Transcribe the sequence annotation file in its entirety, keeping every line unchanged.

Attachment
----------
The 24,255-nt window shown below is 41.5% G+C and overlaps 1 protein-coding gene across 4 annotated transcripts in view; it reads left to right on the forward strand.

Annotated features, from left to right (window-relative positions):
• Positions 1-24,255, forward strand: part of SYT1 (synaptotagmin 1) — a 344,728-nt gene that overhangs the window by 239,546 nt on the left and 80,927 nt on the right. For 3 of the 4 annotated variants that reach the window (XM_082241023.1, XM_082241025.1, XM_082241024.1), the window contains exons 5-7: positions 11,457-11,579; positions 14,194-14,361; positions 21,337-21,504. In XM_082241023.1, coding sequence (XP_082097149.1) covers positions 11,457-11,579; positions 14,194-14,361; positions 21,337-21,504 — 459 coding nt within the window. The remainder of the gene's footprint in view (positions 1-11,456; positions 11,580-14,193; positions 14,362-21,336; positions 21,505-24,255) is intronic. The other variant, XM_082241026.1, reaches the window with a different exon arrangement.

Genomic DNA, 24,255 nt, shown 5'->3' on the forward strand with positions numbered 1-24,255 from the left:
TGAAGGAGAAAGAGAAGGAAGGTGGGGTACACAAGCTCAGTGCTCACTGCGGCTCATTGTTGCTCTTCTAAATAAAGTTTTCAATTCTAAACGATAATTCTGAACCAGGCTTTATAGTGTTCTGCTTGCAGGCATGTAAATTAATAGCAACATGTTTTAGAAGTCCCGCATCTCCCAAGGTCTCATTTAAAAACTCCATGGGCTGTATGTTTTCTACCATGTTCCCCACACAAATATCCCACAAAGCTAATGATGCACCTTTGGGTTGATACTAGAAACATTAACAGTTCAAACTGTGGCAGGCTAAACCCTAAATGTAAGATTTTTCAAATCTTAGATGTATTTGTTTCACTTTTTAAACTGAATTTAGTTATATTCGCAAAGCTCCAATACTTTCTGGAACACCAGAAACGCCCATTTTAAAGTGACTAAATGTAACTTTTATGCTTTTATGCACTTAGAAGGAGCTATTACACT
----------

The 24,255-nt window shown below is 41.5% G+C and overlaps 1 protein-coding gene across 4 annotated transcripts in view; it reads left to right on the forward strand.

Annotated features, from left to right (window-relative positions):
• Positions 1-24,255, forward strand: part of SYT1 (synaptotagmin 1) — a 344,728-nt gene that overhangs the window by 239,546 nt on the left and 80,927 nt on the right. For 3 of the 4 annotated variants that reach the window (XM_082241023.1, XM_082241025.1, XM_082241024.1), the window contains exons 5-7: positions 11,457-11,579; positions 14,194-14,361; positions 21,337-21,504. In XM_082241023.1, coding sequence (XP_082097149.1) covers positions 11,457-11,579; positions 14,194-14,361; positions 21,337-21,504 — 459 coding nt within the window. The remainder of the gene's footprint in view (positions 1-11,456; positions 11,580-14,193; positions 14,362-21,336; positions 21,505-24,255) is intronic. The other variant, XM_082241026.1, reaches the window with a different exon arrangement.

Genomic DNA, 24,255 nt, shown 5'->3' on the forward strand with positions numbered 1-24,255 from the left:
TGAAGGAGAAAGAGAAGGAAGGTGGGGTACACAAGCTCAGTGCTCACTGCGGCTCATTGTTGCTCTTCTAAATAAAGTTTTCAATTCTAAACGATAATTCTGAACCAGGCTTTATAGTGTTCTGCTTGCAGGCATGTAAATTAATAGCAACATGTTTTAGAAGTCCCGCATCTCCCAAGGTCTCATTTAAAAACTCCATGGGCTGTATGTTTTCTACCATGTTCCCCACACAAATATCCCACAAAGCTAATGATGCACCTTTGGGTTGATACTAGAAACATTAACAGTTCAAACTGTGGCAGGCTAAACCCTAAATGTAAGATTTTTCAAATCTTAGATGTATTTGTTTCACTTTTTAAACTGAATTTAGTTATATTCGCAAAGCTCCAATACTTTCTGGAACACCAGAAACGCCCATTTTAAAGTGACTAAATGTAACTTTTATGCTTTTATGCACTTAGAAGGAGCTATTACACT